Micropropagated Lilium speciosum Thunb. bulblets were cold-treated at 2C for various periods before being planted in soil. About 20% of uoncold-treated bulblets and 100% of bulblets cold-treated for 6 weeks sprouted within 10 weeks after planting. Intermediate lengths of cold treatment resulted in intermediate percentages of emergence. The remaining 80% of the noncold-treated bulblets sprouted synchronously from 25 to 33 weeks after planting. In these bulblets, the number of scales increased before sprouting. A sample of bulblets that had received a short cold treatment (2 or 3 weeks) also showed biphasic emergence, with the second period between 25 and 33 weeks. When the cold treatment was interrupted by 3 weeks at 17C, the percentage of emergence during the first period was reduced and the timing of the second period advanced.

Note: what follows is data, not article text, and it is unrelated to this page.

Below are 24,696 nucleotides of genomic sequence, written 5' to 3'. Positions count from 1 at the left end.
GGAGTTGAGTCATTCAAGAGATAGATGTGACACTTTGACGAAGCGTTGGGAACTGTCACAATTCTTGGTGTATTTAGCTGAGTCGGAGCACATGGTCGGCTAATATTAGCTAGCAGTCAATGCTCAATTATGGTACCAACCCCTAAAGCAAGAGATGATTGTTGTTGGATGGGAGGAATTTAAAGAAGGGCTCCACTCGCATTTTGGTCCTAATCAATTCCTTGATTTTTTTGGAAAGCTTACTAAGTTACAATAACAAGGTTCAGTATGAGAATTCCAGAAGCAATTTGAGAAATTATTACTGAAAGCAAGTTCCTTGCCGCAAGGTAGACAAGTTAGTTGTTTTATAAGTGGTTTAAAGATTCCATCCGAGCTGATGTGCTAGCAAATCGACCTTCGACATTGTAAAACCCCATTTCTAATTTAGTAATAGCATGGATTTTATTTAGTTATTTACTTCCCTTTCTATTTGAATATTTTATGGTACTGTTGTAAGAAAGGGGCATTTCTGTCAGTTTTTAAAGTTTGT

Ornamental geophytes comprise a large and diverse group of plants characterized by underground storage organs that serve the obvious function of reserve storage and subsequent supply during early stages of shoot growth. Relative to many agronomic and horticultural crops, the fundamental physiological bases of carbon metabolism, partitioning, and utilization in geophytes are unclear. One reason is diversity in organ morphology (bulb, corm, tuber, root, rhizome, etc.), storage carbohydrate (starch, fructan, glucomannan, etc.), and growth habit (e.g., synanthous vs. hysteranthous flowering). Knowledge of factors that control accumulation and mobilization of carbohydrate reserves may lead to manipulations that considerably improve the quality and culture of these crops. We are utilizing a variety of techniques and experimental systems to study selected internal and external controls or influences on geophyte carbohydrate metabolism and partitioning. Specific examples to be discussed include bulb storage temperature effects on starch and fructan metabolism in Tulipa, effects of carbon source and dormancy breaking treatments on starch and glucomannan metabolism in in vitro-grown Lilium bulblets, photoperiod control of fructan accumulation in Dahlia seedlings, and biochemical and molecular features of soluble and wall-bound invertases in developing Lilium longiflorum flower buds.